• Teach it to us role play as if we were your
    students (3 minutes max).

56
Teaching Words After Reading or for Anchoring
Knowledge
  • Cooperative Learning strategies -- RoundTable,
    Tea Party, Write-Around, 3-Step Interview,
    8-Rectangles, Corners, etc.
  • Word journals, Frayer graphs, semantic webs, etc.
  • Games -- Jeopardy, Charades, let students invent!
  • Charts, graphs, cognitive organizers, semantic
    maps, word webs!
  • Poems, chants, songs, rhymes!
  • Summaries, syntheses, story-related writing,
    reports, related research, personification plays,
    cartoons, comic books -- all should include as
    many of the key words as possible.

57
Vocabulary in Centers
  • Writing Center. Students can practice vocabulary
    starting from letter formation to completing
    sentences by writing lists, stories, summaries,
    and cooperative stories.
  • Experiment Center. ELs benefit from hands-on
    experiments in science and math. Discovery
    develops critical thinking even if the language
    skills are limited. ELs can team up with an
    English speaker and conduct experiments or solve
    math problems, then, do a collaborative summary
    of what they learned.
  • Conversation Center. Students practice
    conversations with adultsteachers, teacher
    assistants, or parents/volunteers.

58
Vocabulary in Centers
  • Readers Theater Center. Readers Theater Books
    that contain lines for different readability
    levels can be used at these centers. Students can
    practice fluency and pronunciation, learn new
    words, build listening skills, learn to take
    turns, and perform in front of an audience.
  • Listening/Reading Center. Many programs for ELs
    have been developed such as online books or books
    on CDs. Ask students to summarize their book.
  • Computer Center. ELs and other students can
    practice phonemic awareness, pronunciation,
    vocabulary, math, science, sequencing, following
    directions, and technology skills on the
    computer.

59
Polysemous S.E.E.D. activity as a DO NOW the
following day.
Sentences The palm trees swayed in the wind. Explanation (Definition) An evergreen tree that grows in hot places
Examples palm trees on Palm Blvd. Drawing
The fortune teller will read your palm and tell
your fortune.
The flat inside part of your hand.
sweaty palms palm reader
60
  • Main categories of grammar that are difficult for
    ELLs
  • Compound and complex sentences
  • Nominalization and long noun phrases
  • Passive voice structures
  • Long or multiple prepositional phrases and
    idioms.

61
READING TO LEARN
  • English language learners (ELLs) are learning
    English at the same time they are studying core
    content through English. They must perform double
    the work of native speakers to keep up, and at
    the same time be accountable for AYP (Carnegie
    Panel on ELL Literacy, 2006).
  • Without explicit instruction on vocabulary and
    reading in each subject area, students cannot
    learn math, science, social studies and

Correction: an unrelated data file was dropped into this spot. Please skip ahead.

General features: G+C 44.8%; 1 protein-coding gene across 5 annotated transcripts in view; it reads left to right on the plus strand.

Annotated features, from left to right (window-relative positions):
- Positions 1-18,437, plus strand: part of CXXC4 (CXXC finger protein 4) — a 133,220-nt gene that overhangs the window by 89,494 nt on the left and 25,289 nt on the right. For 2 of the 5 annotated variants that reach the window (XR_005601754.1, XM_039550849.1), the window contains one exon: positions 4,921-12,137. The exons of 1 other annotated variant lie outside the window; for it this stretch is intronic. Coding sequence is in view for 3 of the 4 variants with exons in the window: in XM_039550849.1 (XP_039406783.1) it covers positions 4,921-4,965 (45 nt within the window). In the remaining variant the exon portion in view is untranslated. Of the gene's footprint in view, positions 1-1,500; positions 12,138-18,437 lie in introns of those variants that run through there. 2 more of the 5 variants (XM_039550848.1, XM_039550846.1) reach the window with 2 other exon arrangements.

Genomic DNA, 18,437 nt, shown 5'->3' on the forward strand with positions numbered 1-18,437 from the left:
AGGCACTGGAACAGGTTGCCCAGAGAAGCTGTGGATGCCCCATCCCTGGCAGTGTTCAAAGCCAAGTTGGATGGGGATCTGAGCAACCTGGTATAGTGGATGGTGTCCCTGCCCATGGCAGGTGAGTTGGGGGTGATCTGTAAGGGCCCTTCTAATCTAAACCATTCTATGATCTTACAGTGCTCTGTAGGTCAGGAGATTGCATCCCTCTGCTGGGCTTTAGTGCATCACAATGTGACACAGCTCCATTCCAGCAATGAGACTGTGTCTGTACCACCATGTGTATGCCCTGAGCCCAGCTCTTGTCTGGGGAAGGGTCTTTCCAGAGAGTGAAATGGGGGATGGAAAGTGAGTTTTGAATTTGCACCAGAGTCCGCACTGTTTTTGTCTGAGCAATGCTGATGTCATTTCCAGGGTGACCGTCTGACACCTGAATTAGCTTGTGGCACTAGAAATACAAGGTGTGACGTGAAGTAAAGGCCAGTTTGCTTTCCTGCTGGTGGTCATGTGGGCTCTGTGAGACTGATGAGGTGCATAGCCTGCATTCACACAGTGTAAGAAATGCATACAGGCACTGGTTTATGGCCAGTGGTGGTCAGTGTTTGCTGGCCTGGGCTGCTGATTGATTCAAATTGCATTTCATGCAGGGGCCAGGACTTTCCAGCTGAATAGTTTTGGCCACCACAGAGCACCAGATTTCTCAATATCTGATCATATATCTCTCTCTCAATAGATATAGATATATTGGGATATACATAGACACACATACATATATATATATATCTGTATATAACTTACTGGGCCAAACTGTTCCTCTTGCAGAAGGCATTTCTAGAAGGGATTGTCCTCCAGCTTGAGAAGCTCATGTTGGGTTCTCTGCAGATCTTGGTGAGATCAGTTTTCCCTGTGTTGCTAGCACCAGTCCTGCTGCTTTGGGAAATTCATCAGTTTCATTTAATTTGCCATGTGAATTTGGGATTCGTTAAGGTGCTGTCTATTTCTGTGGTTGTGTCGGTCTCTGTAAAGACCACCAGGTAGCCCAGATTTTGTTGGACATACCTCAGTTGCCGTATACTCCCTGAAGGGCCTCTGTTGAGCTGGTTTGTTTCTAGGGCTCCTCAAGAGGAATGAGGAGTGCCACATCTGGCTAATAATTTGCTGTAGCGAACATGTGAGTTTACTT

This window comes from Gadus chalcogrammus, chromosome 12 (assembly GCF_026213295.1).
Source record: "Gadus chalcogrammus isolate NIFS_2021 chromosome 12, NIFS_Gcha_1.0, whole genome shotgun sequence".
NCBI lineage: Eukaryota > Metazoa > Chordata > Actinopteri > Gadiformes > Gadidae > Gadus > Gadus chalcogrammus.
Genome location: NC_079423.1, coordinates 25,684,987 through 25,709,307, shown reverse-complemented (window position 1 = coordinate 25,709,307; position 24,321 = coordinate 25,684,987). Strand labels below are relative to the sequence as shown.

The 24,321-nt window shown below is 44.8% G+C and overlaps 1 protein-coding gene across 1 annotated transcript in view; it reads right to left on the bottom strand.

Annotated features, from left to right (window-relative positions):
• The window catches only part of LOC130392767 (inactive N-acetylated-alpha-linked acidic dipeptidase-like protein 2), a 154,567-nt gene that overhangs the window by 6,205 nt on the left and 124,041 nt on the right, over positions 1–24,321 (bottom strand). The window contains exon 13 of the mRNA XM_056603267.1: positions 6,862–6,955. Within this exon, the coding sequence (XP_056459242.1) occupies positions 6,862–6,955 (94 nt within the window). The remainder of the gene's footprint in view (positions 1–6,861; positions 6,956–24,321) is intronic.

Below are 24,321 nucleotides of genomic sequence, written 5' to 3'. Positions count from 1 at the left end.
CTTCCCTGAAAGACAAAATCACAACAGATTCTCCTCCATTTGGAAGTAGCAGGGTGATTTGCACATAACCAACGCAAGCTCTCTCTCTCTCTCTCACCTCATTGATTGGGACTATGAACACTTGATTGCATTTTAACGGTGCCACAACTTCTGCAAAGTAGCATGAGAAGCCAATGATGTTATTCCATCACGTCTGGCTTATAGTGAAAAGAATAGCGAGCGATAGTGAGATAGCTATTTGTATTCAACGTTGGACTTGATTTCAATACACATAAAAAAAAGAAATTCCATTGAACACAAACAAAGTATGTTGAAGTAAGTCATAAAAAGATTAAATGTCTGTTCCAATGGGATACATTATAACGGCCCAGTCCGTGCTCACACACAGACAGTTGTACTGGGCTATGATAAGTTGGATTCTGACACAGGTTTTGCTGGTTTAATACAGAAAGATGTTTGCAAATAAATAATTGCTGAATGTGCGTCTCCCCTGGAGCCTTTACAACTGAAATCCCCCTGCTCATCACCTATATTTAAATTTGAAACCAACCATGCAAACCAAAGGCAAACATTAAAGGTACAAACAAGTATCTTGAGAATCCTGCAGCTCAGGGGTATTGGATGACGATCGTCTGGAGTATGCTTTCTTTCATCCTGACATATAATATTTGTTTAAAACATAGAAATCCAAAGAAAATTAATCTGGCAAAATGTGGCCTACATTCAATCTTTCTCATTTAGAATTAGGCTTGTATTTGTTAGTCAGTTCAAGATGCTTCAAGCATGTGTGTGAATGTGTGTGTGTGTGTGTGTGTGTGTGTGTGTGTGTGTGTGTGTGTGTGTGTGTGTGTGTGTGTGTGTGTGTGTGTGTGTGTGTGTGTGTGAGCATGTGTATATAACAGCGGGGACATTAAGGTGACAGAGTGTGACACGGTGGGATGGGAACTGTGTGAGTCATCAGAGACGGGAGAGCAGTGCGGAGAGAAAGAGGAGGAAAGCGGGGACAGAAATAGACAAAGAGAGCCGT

literature (NRC Commission on
    Teacher Preparation, in press).

62
A Queens Wish
  • One gray winter day the elderly queen summoned
    all her grandchildren to the castle. I have been
    fortunate to have lived a long life, she said.
    But in time your generation will rule the
    country. You must work persistently to help the
    people and take care of the land.
  • We will always work hard, the children
    replied.
  • You must also be faithful to your brothers and
    sisters, no matter what, the queen said.

63
Vocabulary Tiers for ELLs
Tier 1 Simple Words Tier 2 Process, Idioms, Sophisticated Tier 3 Content Words, Key vocabulary
wish gray queen castle rule take care replied no matter what elderly summoned fortunate generation persistently faithful
64
Before Reading Science, Math, Social Studies,
and Language Arts
  • Hook the Reader
  • Build Background
  • Connect with Prior Knowledge
  • Pre-teach Vocabulary Explicitly
  • Preview Text with Students
  • Set Purpose for Reading

65
Engagement with Text Step 2 Modeling
Comprehension
  • Why Do Teacher Read and Think Alouds?
  • Fluency
  • Comprehension Strategies
  • Self-correction
  • Fix-it strategies
  • Extend comprehension
  • Teach more words

MODEL
MODEL
66
There's lots of evidence of drastic changes in
climate occurring in the distant past. Earth
today may again be in the midst of such a climate
change. In the last 100 years, studies show,
global temperatures have risen an average of 0.6
degrees C. That might not sound so bad. After
all, what difference does half a degree make? A
growing number of studies suggest, however, that
such an increase could have a big impact on life.
67
Partner Reading
  • The teacher reads and models strategies.
  • Partner A reads the first sentence. Partner B
    helps.
  • Partner B reads the next sentence. Partner A
    helps.
  • After each paragraph, partners put their heads
    together and summarize what they read.
  • Partners continue until they finish reading the
    section assigned.

68
Biologists and ecologists are discovering, often
by accident, that climate change is forcing some
plants and animals into new habitats. Others are
becoming extinct. Sometimes, scientists show up
at a site they've studied for years, only to
discover that the organisms they've been tracking
are no longer there. What's more, it now looks
like this redistribution of life on Earth is
sometimes happening at an alarmingly fast pace.
"These little pieces of information are all
warning signs that stuff is going on," says Erik
Beever. He's a research ecologist with the United
States Geological Survey in Corvallis, Ore. "Our
world is changing more rapidly than we have
observed in the recent past," he says.
69
Step 5 Connect Reading Writing
Formulating Questions
  • Students work in teams of four
  • Construct 2 questions based on the specific Bloom
    level assigned to you.
  • Write each question on a separate card.
  • Give your cards to the teacher.

70
Applying Blooms Taxonomy of Cognitive Process 1
THINKING PROCESS VERBS FOR OBJECTIVES MODEL QUESTIONS INSTRUCTIONAL STRATEGIES